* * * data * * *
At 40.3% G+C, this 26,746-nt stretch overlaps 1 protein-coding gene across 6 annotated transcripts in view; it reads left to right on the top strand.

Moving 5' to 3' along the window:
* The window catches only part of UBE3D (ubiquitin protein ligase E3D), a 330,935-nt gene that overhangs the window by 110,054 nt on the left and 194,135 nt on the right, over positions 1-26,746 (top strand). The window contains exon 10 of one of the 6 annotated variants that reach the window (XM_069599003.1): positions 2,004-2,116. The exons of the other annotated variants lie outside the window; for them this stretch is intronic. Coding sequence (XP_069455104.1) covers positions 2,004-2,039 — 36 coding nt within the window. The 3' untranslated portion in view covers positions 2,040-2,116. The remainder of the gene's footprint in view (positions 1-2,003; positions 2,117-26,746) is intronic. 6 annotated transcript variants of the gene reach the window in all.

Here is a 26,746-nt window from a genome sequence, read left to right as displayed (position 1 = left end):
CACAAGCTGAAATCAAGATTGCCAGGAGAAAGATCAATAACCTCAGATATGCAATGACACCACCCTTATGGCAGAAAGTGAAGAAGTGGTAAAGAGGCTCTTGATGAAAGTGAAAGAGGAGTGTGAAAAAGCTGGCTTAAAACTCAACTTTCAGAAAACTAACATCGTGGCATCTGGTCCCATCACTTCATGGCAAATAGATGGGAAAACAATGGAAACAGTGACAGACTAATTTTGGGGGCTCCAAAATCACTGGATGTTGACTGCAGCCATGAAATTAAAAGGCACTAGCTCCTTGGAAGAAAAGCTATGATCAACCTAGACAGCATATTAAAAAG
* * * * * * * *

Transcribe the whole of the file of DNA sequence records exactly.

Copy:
At 40.3% G+C, this 26,746-nt stretch overlaps 1 protein-coding gene across 6 annotated transcripts in view; it reads left to right on the top strand.

Moving 5' to 3' along the window:
* The window catches only part of UBE3D (ubiquitin protein ligase E3D), a 330,935-nt gene that overhangs the window by 110,054 nt on the left and 194,135 nt on the right, over positions 1-26,746 (top strand). The window contains exon 10 of one of the 6 annotated variants that reach the window (XM_069599003.1): positions 2,004-2,116. The exons of the other annotated variants lie outside the window; for them this stretch is intronic. Coding sequence (XP_069455104.1) covers positions 2,004-2,039 — 36 coding nt within the window. The 3' untranslated portion in view covers positions 2,040-2,116. The remainder of the gene's footprint in view (positions 1-2,003; positions 2,117-26,746) is intronic. 6 annotated transcript variants of the gene reach the window in all.

Here is a 26,746-nt window from a genome sequence, read left to right as displayed (position 1 = left end):
CACAAGCTGAAATCAAGATTGCCAGGAGAAAGATCAATAACCTCAGATATGCAATGACACCACCCTTATGGCAGAAAGTGAAGAAGTGGTAAAGAGGCTCTTGATGAAAGTGAAAGAGGAGTGTGAAAAAGCTGGCTTAAAACTCAACTTTCAGAAAACTAACATCGTGGCATCTGGTCCCATCACTTCATGGCAAATAGATGGGAAAACAATGGAAACAGTGACAGACTAATTTTGGGGGCTCCAAAATCACTGGATGTTGACTGCAGCCATGAAATTAAAAGGCACTAGCTCCTTGGAAGAAAAGCTATGATCAACCTAGACAGCATATTAAAAAG